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date: 15 December 2019

Abstract and Keywords

This chapter highlights a time series of comparative advertising revenue and ticket prices in secondary markets for the preeminent event in American sports: the National Football League (NFL)'s Super Bowl. The NFL itself has examined the effect of the Super Bowl on taxable sales. It is often claimed that the Super Bowl brings indirect or non-pecuniary benefits to host cities which add substantially to the direct monetary benefits. The game also brings potential intangible benefits to the host city. Ex post economic analyses of the Super Bowl by scholars not financially connected with the game have typically found that the observed effects of the game on real economic variables such as employment, government revenues, taxable sales, GDP, and personal income, although generally positive, are a fraction of those claimed by the league and sports boosters.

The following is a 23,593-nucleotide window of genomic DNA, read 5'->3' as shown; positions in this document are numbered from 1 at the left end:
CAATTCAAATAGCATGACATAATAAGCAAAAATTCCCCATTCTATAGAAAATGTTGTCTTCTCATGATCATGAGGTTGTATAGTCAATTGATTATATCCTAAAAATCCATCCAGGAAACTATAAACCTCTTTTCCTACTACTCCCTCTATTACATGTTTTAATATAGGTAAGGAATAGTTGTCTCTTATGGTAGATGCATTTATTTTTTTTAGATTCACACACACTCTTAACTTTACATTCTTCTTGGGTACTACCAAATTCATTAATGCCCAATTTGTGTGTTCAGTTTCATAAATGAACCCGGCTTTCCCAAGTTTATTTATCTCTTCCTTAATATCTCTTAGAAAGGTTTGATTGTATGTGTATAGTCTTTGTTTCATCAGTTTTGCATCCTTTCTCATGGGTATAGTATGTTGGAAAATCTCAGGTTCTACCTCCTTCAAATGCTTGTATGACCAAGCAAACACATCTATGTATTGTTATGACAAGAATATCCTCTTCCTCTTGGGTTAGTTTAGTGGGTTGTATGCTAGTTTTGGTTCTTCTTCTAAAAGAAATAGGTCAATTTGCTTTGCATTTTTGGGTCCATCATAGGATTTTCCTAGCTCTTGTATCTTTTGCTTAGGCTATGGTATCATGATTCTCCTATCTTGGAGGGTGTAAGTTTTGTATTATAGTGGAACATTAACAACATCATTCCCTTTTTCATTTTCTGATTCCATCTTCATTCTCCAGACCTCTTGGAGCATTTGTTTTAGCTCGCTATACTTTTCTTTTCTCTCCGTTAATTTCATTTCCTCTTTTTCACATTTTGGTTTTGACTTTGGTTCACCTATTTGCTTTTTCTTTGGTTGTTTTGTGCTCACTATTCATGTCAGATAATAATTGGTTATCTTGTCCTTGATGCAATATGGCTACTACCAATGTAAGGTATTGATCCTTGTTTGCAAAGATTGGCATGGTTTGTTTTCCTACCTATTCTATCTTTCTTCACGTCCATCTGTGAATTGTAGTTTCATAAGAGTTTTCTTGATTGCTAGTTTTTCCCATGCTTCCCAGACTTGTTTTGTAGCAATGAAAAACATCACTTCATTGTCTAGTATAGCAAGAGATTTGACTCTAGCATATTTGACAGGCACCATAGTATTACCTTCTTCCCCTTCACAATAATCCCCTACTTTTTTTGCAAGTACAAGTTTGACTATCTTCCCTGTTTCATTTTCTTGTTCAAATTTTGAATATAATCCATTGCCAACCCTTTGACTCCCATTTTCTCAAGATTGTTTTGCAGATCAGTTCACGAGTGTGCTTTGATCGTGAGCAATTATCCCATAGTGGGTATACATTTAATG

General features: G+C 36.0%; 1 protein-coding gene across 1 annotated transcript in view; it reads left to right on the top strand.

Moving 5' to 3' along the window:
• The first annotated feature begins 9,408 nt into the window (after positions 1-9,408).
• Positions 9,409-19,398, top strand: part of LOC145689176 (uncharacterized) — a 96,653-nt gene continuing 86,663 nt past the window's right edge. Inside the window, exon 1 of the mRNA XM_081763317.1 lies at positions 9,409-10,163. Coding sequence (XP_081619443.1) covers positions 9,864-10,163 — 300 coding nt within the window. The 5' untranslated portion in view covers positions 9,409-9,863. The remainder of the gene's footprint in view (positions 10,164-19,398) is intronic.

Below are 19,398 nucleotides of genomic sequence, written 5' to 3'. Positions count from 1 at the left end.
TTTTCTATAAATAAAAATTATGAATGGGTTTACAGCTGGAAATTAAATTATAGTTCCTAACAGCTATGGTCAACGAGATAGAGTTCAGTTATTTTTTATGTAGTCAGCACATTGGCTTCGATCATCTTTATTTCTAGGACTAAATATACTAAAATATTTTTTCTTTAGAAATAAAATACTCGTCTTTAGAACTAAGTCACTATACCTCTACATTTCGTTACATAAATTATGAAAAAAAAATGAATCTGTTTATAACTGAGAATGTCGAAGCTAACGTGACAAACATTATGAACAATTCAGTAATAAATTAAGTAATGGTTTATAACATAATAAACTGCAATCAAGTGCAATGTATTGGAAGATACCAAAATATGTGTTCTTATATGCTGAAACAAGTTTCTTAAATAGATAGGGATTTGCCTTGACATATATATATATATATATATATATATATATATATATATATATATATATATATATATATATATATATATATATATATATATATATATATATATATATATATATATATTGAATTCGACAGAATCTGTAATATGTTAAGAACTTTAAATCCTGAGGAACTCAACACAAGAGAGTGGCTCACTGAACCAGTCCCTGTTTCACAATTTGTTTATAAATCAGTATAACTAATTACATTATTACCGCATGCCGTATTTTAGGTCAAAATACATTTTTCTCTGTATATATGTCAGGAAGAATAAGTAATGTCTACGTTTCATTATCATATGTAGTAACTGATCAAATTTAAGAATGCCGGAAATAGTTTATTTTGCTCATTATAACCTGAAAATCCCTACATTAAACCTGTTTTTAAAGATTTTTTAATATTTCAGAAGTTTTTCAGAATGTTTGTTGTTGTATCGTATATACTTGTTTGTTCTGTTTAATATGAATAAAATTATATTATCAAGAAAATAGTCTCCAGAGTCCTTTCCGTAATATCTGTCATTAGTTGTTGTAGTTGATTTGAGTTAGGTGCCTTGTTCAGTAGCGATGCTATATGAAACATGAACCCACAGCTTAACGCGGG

Keywords: Super Bowl, National Football League, economics, advertising revenue, ticket prices, secondary markets, employment, government revenues, taxable sales, personal income

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